What Are the Symptoms?

The most common symptom is vaginal bleeding. This bleeding is typically painless but can be quite serious. Bleeding in the second half of pregnancy in a woman with known PP is quite dangerous. Some women may experience bleeding after intercourse. Women with PP may experience cramping while bleeding. Some women may also have contractions. Other women may exhibit no signs or symptoms at all. 

How is it Diagnosed?

PP is often diagnosed on a routine ultrasound. If it is suspected, a transvaginal ultrasound may be performed to evaluate the placenta, cervix and uterus better. If a woman experiences vaginal bleeding in the second half of her pregnancy, an unscheduled ultrasound may be performed to evaluate if she has PP. While PP detected on ultrasound during the second trimester scan is usually not cause for concern, it is cause for concern if identified on the third trimester scan, or if a woman with known PP experiences bleeding. 

Are There Any Risk Factors?

It may occur for no known reason. Other times, there are certain risk factors which place a woman at increased risk for PP, including the following:

  • Previous delivery of a baby
  • Has had history of it with a prior pregnancy
  • Has scars on the uterus from prior surgeries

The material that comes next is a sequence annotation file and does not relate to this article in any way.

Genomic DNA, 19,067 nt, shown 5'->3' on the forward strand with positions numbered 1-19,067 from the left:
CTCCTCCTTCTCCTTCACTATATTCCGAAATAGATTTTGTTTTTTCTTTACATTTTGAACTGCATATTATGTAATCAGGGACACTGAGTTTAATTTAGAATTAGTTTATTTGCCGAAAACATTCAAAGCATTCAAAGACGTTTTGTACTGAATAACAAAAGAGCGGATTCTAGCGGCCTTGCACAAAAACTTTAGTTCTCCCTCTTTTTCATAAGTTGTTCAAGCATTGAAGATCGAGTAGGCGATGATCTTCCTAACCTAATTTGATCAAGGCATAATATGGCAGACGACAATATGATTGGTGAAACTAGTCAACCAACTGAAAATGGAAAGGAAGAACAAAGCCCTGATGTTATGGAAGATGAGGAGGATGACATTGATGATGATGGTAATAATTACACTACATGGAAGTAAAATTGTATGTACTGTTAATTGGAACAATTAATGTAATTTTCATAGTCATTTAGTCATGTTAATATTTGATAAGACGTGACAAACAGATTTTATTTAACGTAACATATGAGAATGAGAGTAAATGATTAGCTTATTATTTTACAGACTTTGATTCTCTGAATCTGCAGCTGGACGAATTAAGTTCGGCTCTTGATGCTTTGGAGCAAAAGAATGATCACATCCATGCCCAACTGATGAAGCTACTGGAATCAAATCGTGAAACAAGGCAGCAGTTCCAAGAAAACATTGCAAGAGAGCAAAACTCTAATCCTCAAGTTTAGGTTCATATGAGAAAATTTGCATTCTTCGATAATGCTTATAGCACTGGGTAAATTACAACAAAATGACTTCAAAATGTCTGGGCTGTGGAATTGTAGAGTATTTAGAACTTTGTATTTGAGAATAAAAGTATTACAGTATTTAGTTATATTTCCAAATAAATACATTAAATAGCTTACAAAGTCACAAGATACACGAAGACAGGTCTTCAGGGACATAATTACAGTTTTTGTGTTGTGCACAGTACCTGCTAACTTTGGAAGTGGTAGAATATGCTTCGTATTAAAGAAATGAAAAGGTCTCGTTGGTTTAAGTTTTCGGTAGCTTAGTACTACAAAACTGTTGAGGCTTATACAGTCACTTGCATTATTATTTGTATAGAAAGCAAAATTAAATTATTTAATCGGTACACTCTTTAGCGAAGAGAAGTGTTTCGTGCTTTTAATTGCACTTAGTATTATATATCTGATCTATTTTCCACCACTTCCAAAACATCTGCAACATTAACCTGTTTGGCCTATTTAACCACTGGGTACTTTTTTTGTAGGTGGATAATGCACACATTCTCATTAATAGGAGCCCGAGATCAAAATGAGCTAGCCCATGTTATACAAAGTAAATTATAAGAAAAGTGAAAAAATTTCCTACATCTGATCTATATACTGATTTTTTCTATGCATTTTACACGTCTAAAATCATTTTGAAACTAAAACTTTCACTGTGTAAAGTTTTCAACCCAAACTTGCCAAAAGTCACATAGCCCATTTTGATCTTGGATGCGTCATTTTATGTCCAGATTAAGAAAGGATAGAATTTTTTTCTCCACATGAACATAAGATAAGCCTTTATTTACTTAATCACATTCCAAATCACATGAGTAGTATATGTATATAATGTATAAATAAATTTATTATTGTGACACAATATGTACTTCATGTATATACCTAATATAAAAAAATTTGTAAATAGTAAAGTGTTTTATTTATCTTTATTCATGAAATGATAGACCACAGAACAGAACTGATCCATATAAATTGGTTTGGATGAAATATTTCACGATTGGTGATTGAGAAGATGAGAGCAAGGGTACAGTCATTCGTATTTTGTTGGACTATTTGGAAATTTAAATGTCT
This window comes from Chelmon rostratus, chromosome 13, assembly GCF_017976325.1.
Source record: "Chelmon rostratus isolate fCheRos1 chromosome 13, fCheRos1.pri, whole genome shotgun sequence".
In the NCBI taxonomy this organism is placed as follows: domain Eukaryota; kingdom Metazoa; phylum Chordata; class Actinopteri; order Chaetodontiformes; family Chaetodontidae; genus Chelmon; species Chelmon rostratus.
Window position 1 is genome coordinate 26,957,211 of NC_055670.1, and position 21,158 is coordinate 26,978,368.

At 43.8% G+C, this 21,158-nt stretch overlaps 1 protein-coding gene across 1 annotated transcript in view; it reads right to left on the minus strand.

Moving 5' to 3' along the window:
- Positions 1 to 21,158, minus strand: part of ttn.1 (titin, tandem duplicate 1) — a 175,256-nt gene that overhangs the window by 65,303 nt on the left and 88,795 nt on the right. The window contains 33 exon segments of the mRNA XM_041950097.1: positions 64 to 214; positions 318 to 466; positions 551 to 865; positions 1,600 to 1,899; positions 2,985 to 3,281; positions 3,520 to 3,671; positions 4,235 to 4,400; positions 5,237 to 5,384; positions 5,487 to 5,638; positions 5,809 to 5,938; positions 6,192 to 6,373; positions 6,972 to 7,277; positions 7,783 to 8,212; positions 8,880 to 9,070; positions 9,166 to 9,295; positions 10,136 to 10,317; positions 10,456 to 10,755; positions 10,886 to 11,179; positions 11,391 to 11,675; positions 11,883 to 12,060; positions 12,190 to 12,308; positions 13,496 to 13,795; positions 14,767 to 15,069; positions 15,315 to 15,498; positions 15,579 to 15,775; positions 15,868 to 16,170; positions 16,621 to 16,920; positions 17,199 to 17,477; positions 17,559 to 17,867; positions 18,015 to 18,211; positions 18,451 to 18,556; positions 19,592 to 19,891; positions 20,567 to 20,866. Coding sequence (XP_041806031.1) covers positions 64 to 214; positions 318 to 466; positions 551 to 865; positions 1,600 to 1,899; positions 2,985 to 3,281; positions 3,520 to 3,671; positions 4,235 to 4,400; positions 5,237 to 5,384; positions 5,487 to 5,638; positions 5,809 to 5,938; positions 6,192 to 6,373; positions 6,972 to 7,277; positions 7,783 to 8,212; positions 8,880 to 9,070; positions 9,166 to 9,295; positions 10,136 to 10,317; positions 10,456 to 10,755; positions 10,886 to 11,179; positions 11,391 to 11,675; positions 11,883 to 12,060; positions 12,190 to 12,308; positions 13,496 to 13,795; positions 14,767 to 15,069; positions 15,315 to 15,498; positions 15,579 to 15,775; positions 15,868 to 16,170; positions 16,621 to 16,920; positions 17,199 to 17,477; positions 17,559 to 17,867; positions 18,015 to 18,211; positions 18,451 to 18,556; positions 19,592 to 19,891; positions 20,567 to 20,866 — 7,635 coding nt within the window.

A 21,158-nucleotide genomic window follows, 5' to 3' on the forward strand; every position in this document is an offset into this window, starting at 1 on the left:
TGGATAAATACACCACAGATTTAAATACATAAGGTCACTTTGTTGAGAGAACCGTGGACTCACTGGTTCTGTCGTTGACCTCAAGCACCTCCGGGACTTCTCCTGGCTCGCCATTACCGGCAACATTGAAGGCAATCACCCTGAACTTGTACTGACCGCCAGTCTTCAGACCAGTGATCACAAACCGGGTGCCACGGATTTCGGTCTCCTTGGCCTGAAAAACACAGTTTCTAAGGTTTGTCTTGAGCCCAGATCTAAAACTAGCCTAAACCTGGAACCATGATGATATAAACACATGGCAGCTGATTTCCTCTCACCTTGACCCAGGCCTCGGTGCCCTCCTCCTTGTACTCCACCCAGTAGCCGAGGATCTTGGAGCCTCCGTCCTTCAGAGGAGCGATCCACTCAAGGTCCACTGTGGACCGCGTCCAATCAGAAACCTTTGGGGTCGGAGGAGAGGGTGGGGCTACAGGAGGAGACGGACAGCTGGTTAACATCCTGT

• Is carrying more than one baby
  • Age 35 or older
  • Are a race other than white
  • Cocaine use
  • Smoker

What is the Treatment?

Treatment for PP depends on how far along a woman is in her pregnancy. Additional factors that should be taken into account when determining a treatment plan is the degree of bleeding the woman has experienced as well as the health of the mother and baby. 

A woman with PP is typically closely monitored, especially in the final trimester of her pregnancy if it is still present. If a mother with known PP bleeds during the second half of her pregnancy, she may need to be monitored closely in a hospital setting. Generally speaking, all women with PP at time of delivery have a scheduled c-section to avoid the significant risk of severe bleeding and harm to the mother and baby. 

What are the Possible Complications?

Possible complications include the following:

  • Severe bleeding
  • Pre-term labor
  • Shock due to blood loss
  • Fetal distress due to lack of oxygen from the placenta no longer functioning as it should
  • Health risks to the baby if the baby is born prematurely
  • Blood loss for the baby
  • Premature delivery of the baby
  • Hysterectomy if the placenta will not come away from the uterine lining
  • Death

How Can Complications Be Due To Medical Malpractice?